The Euler numbers are given by

Explicit expressions for low degrees

The first few Bernoulli polynomials are:

The first few Euler polynomials are

Maximum and minimum

At higher n, the amount of variation in Bn(x) between x = 0 and x = 1 gets large. For instance,

which shows that the value at x = 0 (and at x = 1) is −3617/510 ≈ −7.09, while at x = 1/2, the value is 118518239/3342336 ≈ +7.09. D.H. Lehmer[1] showed that the maximum value of Bn(x) between 0 and 1 obeys

unless n is 2 modulo 4, in which case

(where is the Riemann zeta function), while the minimum obeys

unless n is 0 modulo 4, in which case

These limits are quite close to the actual maximum and minimum, and Lehmer gives more accurate limits as well.

Differences and derivatives

The Bernoulli and Euler polynomials obey many relations from umbral calculus:

(Δ is the forward difference operator).

These polynomial sequences are Appell sequences:


These identities are also equivalent to saying that these polynomial sequences are Appell sequences. (Hermite polynomials are another example.)


Zhi-Wei Sun and Hao Pan [2] established the following surprising symmetry relation: If r + s + t = n and x + y + z = 1, then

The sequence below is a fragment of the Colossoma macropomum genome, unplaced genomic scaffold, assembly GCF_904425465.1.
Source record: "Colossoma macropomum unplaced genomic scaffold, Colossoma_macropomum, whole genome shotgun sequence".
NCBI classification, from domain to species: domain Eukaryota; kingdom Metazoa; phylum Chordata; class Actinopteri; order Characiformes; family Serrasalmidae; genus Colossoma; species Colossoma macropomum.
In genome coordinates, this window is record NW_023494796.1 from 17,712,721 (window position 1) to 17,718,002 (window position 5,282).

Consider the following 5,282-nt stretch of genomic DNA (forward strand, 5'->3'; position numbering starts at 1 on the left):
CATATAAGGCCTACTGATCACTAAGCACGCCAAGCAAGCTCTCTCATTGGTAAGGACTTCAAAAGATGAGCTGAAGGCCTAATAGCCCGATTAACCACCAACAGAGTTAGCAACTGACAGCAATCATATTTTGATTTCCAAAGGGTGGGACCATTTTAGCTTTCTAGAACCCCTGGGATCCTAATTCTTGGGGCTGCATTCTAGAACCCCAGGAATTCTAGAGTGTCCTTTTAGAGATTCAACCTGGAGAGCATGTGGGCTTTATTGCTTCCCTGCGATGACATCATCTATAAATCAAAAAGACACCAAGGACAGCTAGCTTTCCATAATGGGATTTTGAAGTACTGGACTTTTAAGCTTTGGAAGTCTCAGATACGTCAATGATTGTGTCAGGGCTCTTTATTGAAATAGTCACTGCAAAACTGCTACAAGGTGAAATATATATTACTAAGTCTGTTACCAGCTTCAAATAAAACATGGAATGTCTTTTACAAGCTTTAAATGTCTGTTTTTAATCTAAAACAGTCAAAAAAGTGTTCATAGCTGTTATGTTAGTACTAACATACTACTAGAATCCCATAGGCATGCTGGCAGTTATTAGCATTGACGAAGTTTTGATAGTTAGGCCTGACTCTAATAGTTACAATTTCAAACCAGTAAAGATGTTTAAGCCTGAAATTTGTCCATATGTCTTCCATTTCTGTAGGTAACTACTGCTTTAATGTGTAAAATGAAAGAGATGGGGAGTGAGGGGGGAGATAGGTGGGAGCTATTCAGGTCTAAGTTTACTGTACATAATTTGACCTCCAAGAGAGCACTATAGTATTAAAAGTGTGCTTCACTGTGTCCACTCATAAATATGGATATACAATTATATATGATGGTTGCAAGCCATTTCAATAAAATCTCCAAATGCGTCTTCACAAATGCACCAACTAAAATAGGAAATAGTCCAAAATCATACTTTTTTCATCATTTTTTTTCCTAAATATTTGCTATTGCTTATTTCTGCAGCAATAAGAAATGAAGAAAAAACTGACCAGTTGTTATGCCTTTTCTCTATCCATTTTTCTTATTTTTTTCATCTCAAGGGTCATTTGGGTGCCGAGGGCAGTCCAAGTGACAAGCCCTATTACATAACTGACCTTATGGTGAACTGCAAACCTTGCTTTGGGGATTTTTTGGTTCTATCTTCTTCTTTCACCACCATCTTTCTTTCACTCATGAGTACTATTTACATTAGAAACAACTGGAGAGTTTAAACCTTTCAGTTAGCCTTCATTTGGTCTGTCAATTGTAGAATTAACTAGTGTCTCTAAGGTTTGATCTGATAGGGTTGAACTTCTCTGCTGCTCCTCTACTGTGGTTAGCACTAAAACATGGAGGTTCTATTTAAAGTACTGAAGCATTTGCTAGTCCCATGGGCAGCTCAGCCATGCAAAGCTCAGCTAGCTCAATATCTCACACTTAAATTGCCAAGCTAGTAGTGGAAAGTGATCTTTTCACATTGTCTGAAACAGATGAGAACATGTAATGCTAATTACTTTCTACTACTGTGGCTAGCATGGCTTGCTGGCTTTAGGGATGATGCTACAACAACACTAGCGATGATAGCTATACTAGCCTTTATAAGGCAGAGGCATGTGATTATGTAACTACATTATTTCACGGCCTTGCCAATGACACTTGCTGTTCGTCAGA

Fourier series

The Fourier series of the Bernoulli polynomials is also a Dirichlet series, given by the expansion

Note the simple large n limit to suitably scaled trigonometric functions.

This is a special case of the analogous form for the Hurwitz zeta function

This expansion is valid only for 0 ≤ x ≤ 1 when n ≥ 2 and is valid for 0 < x < 1 when n = 1.

The Fourier series of the Euler polynomials may also be calculated. Defining the functions


for , the Euler polynomial has the Fourier series


Note that the and are odd and even, respectively:


They are related to the Legendre chi function as



The Bernoulli and Euler polynomials may be inverted to express the monomial in terms of the polynomials.

Specifically, evidently from the above section on #Representation by an integral operator, it follows that


Relation to falling factorial

The Bernoulli polynomials may be expanded in terms of the falling factorial as

where and

denotes the Stirling number of the second kind. The above may be inverted to express the falling factorial in terms of the Bernoulli polynomials:


denotes the Stirling number of the first kind.

Multiplication theorems

The multiplication theorems were given by Joseph Ludwig Raabe in 1851:


Indefinite integrals

Definite integrals

Periodic Bernoulli polynomials

A periodic Bernoulli polynomial Pn(x) is a Bernoulli polynomial evaluated at the fractional part of the argument x. These functions are used to provide the remainder term in the Euler–Maclaurin formula relating sums to integrals. The first polynomial is a sawtooth function.

See also


  1. D.H. Lehmer, "On the Maxima and Minima of Bernoulli Polynomials", American Mathematical Monthly, volume 47, pages 533–538 (1940)